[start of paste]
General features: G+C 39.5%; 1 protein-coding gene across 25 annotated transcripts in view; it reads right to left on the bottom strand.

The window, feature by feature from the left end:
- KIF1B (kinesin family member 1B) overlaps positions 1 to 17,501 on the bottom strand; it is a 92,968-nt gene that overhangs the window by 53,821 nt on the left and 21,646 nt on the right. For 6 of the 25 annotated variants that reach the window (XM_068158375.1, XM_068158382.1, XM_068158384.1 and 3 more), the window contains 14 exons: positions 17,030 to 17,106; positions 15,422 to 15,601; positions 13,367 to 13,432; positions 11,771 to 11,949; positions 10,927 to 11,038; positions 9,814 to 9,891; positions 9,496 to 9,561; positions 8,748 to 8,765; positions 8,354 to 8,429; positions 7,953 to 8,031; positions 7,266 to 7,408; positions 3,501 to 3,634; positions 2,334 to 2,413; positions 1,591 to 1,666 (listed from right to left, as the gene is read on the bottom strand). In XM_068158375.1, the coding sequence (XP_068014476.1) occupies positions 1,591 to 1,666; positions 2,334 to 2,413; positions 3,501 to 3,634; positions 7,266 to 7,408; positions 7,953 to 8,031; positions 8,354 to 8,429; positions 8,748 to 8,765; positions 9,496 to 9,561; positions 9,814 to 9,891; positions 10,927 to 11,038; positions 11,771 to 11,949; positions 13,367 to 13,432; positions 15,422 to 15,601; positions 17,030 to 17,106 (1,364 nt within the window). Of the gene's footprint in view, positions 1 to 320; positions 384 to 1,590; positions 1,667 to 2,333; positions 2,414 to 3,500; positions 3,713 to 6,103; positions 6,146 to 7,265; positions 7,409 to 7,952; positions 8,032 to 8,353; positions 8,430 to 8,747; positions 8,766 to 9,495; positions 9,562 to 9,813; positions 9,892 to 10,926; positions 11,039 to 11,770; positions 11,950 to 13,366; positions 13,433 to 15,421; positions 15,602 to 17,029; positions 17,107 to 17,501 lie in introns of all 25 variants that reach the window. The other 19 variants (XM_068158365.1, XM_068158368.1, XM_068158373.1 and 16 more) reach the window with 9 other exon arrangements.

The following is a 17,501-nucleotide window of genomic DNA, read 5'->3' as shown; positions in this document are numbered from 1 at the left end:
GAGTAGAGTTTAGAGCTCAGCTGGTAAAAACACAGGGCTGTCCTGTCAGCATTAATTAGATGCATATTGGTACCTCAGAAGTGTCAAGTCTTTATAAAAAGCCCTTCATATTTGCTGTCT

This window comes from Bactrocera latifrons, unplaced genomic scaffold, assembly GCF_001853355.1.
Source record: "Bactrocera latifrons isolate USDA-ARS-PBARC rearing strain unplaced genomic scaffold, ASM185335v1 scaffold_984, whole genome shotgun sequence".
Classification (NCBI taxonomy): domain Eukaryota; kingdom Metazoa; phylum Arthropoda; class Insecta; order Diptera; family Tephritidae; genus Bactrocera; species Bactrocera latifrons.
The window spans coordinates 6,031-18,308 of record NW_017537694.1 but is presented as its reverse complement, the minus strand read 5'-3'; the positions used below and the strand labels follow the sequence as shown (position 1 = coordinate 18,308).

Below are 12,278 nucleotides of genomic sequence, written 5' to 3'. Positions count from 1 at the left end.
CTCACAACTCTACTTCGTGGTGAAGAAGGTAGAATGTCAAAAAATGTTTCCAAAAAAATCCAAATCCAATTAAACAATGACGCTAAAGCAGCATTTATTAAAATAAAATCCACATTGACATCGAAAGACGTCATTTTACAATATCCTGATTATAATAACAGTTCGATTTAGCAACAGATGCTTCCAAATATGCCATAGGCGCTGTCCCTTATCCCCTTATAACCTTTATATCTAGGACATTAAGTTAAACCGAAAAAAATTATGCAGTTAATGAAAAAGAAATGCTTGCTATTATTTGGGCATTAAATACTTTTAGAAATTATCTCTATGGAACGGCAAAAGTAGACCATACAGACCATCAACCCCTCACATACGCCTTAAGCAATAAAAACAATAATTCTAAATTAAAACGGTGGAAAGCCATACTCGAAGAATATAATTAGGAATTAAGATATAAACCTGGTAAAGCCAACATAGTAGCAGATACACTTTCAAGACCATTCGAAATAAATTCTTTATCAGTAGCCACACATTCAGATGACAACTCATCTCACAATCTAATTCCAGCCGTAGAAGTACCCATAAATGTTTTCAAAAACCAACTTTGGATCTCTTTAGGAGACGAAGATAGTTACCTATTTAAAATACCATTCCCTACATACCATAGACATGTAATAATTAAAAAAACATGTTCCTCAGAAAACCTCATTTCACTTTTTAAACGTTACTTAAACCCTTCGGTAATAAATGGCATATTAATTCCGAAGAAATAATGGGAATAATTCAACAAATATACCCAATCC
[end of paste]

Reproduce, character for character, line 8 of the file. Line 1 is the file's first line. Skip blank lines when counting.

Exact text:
Classification (NCBI taxonomy): domain Eukaryota; kingdom Metazoa; phylum Arthropoda; class Insecta; order Diptera; family Tephritidae; genus Bactrocera; species Bactrocera latifrons.